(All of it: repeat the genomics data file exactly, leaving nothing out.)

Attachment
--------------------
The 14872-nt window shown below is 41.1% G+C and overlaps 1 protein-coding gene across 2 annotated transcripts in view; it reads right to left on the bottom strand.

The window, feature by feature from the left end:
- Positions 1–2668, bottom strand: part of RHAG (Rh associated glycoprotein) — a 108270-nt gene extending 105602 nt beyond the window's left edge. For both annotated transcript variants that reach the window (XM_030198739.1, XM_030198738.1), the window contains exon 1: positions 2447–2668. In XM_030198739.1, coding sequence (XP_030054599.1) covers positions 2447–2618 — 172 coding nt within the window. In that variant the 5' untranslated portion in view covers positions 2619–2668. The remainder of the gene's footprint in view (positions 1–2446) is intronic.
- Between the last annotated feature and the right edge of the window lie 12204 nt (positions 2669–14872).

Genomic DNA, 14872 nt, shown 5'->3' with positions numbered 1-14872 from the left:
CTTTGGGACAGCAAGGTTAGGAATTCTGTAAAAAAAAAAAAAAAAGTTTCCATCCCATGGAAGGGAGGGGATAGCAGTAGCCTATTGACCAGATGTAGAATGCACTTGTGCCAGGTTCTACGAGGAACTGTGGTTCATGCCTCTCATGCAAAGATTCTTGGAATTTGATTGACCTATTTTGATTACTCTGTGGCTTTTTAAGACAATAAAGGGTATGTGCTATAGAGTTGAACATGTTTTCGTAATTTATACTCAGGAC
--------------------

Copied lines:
The 14872-nt window shown below is 41.1% G+C and overlaps 1 protein-coding gene across 2 annotated transcripts in view; it reads right to left on the bottom strand.

The window, feature by feature from the left end:
- Positions 1–2668, bottom strand: part of RHAG (Rh associated glycoprotein) — a 108270-nt gene extending 105602 nt beyond the window's left edge. For both annotated transcript variants that reach the window (XM_030198739.1, XM_030198738.1), the window contains exon 1: positions 2447–2668. In XM_030198739.1, coding sequence (XP_030054599.1) covers positions 2447–2618 — 172 coding nt within the window. In that variant the 5' untranslated portion in view covers positions 2619–2668. The remainder of the gene's footprint in view (positions 1–2446) is intronic.
- Between the last annotated feature and the right edge of the window lie 12204 nt (positions 2669–14872).

Genomic DNA, 14872 nt, shown 5'->3' with positions numbered 1-14872 from the left:
CTTTGGGACAGCAAGGTTAGGAATTCTGTAAAAAAAAAAAAAAAAGTTTCCATCCCATGGAAGGGAGGGGATAGCAGTAGCCTATTGACCAGATGTAGAATGCACTTGTGCCAGGTTCTACGAGGAACTGTGGTTCATGCCTCTCATGCAAAGATTCTTGGAATTTGATTGACCTATTTTGATTACTCTGTGGCTTTTTAAGACAATAAAGGGTATGTGCTATAGAGTTGAACATGTTTTCGTAATTTATACTCAGGAC